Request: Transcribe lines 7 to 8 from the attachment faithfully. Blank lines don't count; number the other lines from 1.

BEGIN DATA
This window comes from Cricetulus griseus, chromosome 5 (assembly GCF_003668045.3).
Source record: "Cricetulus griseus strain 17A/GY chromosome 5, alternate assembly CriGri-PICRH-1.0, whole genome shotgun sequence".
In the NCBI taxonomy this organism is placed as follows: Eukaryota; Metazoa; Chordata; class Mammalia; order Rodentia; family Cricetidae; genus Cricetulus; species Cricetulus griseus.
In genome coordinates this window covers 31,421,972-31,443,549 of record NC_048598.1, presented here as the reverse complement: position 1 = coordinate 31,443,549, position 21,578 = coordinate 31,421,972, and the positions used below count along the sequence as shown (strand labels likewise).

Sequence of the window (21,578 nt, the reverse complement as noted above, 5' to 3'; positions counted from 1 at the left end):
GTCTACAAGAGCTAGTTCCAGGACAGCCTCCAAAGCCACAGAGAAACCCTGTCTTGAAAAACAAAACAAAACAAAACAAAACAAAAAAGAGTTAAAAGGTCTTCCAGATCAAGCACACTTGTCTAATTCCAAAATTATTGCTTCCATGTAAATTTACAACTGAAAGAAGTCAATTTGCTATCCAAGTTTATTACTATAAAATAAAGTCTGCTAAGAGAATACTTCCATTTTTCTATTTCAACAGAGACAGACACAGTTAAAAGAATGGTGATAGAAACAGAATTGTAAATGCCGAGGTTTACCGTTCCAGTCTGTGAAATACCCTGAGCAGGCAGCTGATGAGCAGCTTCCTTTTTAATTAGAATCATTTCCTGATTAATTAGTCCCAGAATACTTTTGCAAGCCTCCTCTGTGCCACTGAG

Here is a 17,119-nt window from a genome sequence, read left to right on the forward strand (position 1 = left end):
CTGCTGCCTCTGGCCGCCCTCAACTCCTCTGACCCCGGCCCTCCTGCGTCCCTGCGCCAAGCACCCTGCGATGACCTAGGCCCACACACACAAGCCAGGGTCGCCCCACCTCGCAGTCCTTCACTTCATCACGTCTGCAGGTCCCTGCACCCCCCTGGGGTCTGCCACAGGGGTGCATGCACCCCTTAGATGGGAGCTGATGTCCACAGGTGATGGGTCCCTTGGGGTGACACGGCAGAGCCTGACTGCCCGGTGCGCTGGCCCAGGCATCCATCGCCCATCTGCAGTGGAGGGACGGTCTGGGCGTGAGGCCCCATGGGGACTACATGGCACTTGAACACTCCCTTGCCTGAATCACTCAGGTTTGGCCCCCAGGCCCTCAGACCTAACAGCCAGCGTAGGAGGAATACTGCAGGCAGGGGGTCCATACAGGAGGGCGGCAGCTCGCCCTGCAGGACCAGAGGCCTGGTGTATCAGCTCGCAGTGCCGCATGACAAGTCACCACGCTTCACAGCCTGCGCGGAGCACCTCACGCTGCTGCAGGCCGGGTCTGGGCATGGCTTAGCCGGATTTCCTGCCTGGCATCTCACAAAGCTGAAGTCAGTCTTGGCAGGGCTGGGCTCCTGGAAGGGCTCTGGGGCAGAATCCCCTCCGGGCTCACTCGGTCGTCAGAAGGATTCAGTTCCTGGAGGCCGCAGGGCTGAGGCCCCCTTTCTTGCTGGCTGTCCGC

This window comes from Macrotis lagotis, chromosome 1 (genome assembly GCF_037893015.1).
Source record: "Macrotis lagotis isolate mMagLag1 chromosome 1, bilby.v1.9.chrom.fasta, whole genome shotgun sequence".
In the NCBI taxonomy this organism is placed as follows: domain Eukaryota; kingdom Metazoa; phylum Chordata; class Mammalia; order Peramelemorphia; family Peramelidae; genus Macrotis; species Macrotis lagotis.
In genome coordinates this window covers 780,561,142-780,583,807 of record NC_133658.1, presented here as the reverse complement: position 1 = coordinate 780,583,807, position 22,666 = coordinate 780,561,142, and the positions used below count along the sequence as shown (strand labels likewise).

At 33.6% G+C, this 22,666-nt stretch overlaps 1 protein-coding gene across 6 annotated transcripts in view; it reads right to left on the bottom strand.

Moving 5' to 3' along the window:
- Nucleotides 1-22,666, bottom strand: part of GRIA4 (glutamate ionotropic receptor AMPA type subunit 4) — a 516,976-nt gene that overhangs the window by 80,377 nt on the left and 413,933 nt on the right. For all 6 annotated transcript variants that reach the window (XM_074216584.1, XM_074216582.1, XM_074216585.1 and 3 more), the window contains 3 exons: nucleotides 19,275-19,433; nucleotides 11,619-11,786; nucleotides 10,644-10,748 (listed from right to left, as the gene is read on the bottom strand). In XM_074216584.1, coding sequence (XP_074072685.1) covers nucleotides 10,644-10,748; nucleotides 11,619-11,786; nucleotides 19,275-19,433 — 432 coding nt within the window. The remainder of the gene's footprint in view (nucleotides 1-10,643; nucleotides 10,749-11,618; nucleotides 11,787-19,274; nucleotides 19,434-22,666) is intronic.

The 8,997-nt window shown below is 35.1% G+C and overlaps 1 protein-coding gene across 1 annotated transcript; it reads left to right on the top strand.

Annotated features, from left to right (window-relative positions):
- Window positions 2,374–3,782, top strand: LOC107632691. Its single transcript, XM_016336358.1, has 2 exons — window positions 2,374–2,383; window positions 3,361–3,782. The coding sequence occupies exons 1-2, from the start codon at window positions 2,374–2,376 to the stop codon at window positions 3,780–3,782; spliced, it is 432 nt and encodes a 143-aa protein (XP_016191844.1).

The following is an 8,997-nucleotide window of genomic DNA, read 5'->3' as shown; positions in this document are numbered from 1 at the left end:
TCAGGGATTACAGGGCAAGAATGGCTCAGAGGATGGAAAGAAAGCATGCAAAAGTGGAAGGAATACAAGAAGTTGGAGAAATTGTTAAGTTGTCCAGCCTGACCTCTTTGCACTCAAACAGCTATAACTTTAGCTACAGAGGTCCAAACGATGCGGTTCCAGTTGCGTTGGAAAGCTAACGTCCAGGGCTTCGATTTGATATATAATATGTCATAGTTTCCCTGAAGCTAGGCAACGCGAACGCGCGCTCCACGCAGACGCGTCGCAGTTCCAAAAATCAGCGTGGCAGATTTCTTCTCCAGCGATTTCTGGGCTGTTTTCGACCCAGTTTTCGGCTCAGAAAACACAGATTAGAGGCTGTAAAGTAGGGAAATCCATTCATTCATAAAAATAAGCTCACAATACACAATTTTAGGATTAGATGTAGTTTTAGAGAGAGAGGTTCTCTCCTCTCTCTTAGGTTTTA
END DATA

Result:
Here is a 17,119-nt window from a genome sequence, read left to right on the forward strand (position 1 = left end):
CTGCTGCCTCTGGCCGCCCTCAACTCCTCTGACCCCGGCCCTCCTGCGTCCCTGCGCCAAGCACCCTGCGATGACCTAGGCCCACACACACAAGCCAGGGTCGCCCCACCTCGCAGTCCTTCACTTCATCACGTCTGCAGGTCCCTGCACCCCCCTGGGGTCTGCCACAGGGGTGCATGCACCCCTTAGATGGGAGCTGATGTCCACAGGTGATGGGTCCCTTGGGGTGACACGGCAGAGCCTGACTGCCCGGTGCGCTGGCCCAGGCATCCATCGCCCATCTGCAGTGGAGGGACGGTCTGGGCGTGAGGCCCCATGGGGACTACATGGCACTTGAACACTCCCTTGCCTGAATCACTCAGGTTTGGCCCCCAGGCCCTCAGACCTAACAGCCAGCGTAGGAGGAATACTGCAGGCAGGGGGTCCATACAGGAGGGCGGCAGCTCGCCCTGCAGGACCAGAGGCCTGGTGTATCAGCTCGCAGTGCCGCATGACAAGTCACCACGCTTCACAGCCTGCGCGGAGCACCTCACGCTGCTGCAGGCCGGGTCTGGGCATGGCTTAGCCGGATTTCCTGCCTGGCATCTCACAAAGCTGAAGTCAGTCTTGGCAGGGCTGGGCTCCTGGAAGGGCTCTGGGGCAGAATCCCCTCCGGGCTCACTCGGTCGTCAGAAGGATTCAGTTCCTGGAGGCCGCAGGGCTGAGGCCCCCTTTCTTGCTGGCTGTCCGC